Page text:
About Namibia

Facts about Namibia

Covering 824,269 sq km, Namibia is one of the most sparsely populated countries in the world with only 1,8 million people. Namibia is divided between new and old. The towns and cities have modern amenities and excellent infrastructure, many still dwell in traditional homesteads, hunting and herding their livestock. Namibia is better off than many other countries in the region, particularly because of its diamond wealth, though the distribution of this wealth is not always fair. Namibia's government is effecient and forward thinking; health and education standards are very high. The country is really interesting because it is so different whereever you go. You can easily use more than a month, but two weeks is the absolute minimum.

When to go?

Namibia can be visited all year around as the climate is continually warm and dry. So there is no bad time to visit Nambia, but depending upon what you wish to see and do there are certain months which is better than others. The average temperature in winter (May to September) is 18-25° C. The summer months (December to March) can be brutal with the average temperature of 35° C often up to 40° C or more; so this may not be the best time to visit for those who struggle with the heat. Though the cost is always cool because of the cold Benguela Current. With 300 days of sunshine per year at least, Namibia is definitely a sunny country. In the deserts as all desert regions days are hot and especially in the winter the nights get very cold. In July particularly, there are frosts. So be prepared for some extreme weather with hats, sunblock and sunglasses and a jacket when it's getting cold.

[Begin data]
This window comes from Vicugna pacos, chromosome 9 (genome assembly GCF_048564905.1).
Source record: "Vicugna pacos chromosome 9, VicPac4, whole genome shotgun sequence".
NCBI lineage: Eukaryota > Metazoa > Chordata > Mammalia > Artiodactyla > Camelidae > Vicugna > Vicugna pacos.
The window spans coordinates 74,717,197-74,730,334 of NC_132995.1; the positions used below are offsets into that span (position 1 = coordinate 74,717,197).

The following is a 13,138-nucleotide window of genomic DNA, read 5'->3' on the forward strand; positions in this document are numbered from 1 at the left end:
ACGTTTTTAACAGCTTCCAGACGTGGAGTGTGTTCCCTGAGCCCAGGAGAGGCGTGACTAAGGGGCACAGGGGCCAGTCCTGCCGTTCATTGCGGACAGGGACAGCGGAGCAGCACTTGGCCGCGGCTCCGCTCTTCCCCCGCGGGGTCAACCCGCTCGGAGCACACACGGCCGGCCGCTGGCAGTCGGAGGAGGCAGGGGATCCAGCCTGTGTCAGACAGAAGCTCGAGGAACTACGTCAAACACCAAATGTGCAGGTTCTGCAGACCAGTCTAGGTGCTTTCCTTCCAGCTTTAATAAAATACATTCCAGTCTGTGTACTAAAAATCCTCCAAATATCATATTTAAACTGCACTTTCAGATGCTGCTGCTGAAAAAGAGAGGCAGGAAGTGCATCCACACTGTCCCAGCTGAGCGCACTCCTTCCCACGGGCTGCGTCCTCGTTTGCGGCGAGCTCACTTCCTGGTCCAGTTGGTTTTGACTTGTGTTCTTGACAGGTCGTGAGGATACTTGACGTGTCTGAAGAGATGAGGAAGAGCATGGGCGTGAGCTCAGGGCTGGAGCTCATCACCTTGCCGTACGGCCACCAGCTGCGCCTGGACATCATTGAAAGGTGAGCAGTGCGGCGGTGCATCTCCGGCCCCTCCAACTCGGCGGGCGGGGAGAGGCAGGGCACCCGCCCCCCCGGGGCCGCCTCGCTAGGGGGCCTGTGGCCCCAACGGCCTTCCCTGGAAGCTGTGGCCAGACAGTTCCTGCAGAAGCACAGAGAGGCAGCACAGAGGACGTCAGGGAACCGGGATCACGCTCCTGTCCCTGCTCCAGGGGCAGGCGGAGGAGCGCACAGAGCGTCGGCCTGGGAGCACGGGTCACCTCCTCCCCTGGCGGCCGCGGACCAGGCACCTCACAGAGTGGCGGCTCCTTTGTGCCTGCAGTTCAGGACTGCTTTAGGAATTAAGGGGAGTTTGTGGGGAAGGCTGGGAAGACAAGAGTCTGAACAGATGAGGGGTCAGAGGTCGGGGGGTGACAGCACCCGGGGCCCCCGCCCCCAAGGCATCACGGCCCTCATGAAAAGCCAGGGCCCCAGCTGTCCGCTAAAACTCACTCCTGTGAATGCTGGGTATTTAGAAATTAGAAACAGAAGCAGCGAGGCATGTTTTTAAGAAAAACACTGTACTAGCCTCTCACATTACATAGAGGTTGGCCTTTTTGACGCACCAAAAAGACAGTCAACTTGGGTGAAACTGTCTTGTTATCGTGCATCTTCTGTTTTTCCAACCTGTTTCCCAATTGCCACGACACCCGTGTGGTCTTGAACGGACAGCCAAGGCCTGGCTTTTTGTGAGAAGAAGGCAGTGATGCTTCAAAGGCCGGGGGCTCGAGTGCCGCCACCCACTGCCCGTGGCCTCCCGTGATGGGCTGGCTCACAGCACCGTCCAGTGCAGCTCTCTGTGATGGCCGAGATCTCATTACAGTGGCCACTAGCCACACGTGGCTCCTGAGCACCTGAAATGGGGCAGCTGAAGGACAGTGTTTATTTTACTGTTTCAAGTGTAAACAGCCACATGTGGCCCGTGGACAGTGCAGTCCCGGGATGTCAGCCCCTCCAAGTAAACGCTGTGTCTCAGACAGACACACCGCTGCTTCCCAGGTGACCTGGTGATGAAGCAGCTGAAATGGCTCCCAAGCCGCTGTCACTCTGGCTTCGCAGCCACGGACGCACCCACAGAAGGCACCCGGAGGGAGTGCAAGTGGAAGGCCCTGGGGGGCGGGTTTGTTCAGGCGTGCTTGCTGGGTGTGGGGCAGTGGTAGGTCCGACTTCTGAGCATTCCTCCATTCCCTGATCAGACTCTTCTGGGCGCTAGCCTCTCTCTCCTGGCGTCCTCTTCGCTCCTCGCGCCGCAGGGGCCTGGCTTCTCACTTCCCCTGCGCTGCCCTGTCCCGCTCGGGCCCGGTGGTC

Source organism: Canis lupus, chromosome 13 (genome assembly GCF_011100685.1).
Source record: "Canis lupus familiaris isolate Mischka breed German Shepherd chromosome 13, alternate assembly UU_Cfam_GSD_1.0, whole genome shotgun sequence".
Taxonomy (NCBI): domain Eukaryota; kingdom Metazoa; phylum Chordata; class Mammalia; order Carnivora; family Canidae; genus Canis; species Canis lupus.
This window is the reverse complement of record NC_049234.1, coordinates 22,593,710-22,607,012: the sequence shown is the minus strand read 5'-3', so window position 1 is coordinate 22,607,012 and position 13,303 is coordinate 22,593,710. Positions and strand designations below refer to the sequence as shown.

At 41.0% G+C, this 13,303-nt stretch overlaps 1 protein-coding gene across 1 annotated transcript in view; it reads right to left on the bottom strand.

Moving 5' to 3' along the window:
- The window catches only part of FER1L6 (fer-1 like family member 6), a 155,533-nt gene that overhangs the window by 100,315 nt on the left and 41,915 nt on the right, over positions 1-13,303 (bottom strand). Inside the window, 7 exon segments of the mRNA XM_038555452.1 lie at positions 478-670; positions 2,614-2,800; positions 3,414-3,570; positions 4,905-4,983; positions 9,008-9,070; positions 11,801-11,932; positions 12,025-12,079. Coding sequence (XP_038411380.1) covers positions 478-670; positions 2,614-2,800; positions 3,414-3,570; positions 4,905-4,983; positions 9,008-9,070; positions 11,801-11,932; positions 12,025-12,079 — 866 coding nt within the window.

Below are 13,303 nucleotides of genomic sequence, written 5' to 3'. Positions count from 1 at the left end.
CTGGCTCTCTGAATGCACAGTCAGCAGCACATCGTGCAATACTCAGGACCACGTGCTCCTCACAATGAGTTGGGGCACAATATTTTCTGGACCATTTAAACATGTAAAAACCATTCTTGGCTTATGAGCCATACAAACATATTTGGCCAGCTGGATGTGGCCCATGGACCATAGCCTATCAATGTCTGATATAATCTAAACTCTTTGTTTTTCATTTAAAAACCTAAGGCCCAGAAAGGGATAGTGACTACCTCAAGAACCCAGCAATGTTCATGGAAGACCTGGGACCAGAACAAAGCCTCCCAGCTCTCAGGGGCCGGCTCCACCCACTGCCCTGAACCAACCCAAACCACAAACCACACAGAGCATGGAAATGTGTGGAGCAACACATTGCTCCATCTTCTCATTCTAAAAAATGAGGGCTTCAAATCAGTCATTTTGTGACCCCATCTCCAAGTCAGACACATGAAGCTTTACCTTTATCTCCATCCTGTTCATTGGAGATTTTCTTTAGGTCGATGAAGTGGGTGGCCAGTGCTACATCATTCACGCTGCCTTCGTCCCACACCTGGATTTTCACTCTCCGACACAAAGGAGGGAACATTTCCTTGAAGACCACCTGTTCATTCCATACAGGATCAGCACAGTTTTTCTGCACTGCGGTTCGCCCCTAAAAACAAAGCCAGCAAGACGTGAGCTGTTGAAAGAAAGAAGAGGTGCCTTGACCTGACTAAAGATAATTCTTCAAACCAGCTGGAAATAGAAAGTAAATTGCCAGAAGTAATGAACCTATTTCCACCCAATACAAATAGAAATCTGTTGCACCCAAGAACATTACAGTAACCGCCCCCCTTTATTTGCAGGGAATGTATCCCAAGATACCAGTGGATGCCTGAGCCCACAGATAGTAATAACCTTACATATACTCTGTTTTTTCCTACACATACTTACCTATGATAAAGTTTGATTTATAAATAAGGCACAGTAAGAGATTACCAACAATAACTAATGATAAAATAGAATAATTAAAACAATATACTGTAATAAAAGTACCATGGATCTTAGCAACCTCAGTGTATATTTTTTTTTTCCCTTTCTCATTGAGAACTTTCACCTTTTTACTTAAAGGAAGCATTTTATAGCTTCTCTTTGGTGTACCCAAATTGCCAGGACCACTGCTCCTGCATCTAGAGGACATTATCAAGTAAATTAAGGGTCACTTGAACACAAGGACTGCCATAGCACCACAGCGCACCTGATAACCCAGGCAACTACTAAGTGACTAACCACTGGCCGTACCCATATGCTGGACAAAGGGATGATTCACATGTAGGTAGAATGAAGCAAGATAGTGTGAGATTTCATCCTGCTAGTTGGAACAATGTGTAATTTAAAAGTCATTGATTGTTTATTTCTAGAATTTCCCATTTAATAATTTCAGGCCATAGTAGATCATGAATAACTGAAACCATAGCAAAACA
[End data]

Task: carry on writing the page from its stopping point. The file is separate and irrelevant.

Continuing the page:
After heavy rain the animals in Etosha do not have to rely on the waterholes , so this is not the best time for wildlife watching. But birdwatching is best after the rains. December and January are the busiest tourism-months for tourism, because of South Africa and Namibia's holiday, so be sure to book car and accomodatation in advance. And July and August because of the European school holidays.
Hiking should not be attempted during the hot summer months.

Namibia's Beautiful Nature

Around 60 % of Namibia is semi-desert. The red sanded Kalahari Desert to the east and to the west lies the millions of years old Namib. The Namib desert goes right out to the cold Atlantic Ocean. In the Namib Desert Namibia's premier holiday town Swakopmund can be used as a base for day trips to the seal colony at Cape Cross.

Etosha National Park is in the North with its shimmering pan, where a network of waterholes gives life to a large number of animals - the big attraction. Mahongo and Khaudum game parks to the east also offer excellent game-viewing in a more wilderness atmosphere.
To the north are the stony plains of Kaokoland and Damaraland that have free-roaming rhino and elephant and some unuasual rock formations. A four-wheel-drive is required for an expedition to Kaokoland, but several tourist attractions in Damaraland and the southern part of the Skeleton Coast National Park are easily accessible by car.

Fish River Canyon in the south is Africa's second largest canyon , and is Namibia's answer to the Grand Canyon in USA. Ai-Ais, with its thermal springs, is tucked away among mountainous terrain along the Fish River.
The dune sea surrounding Sossusvlei, can only be explored from Sesriem, on the edge of the Namib Desert. The rugged Naukluft Mountains are a hikers' paradise.

Namibia's Culture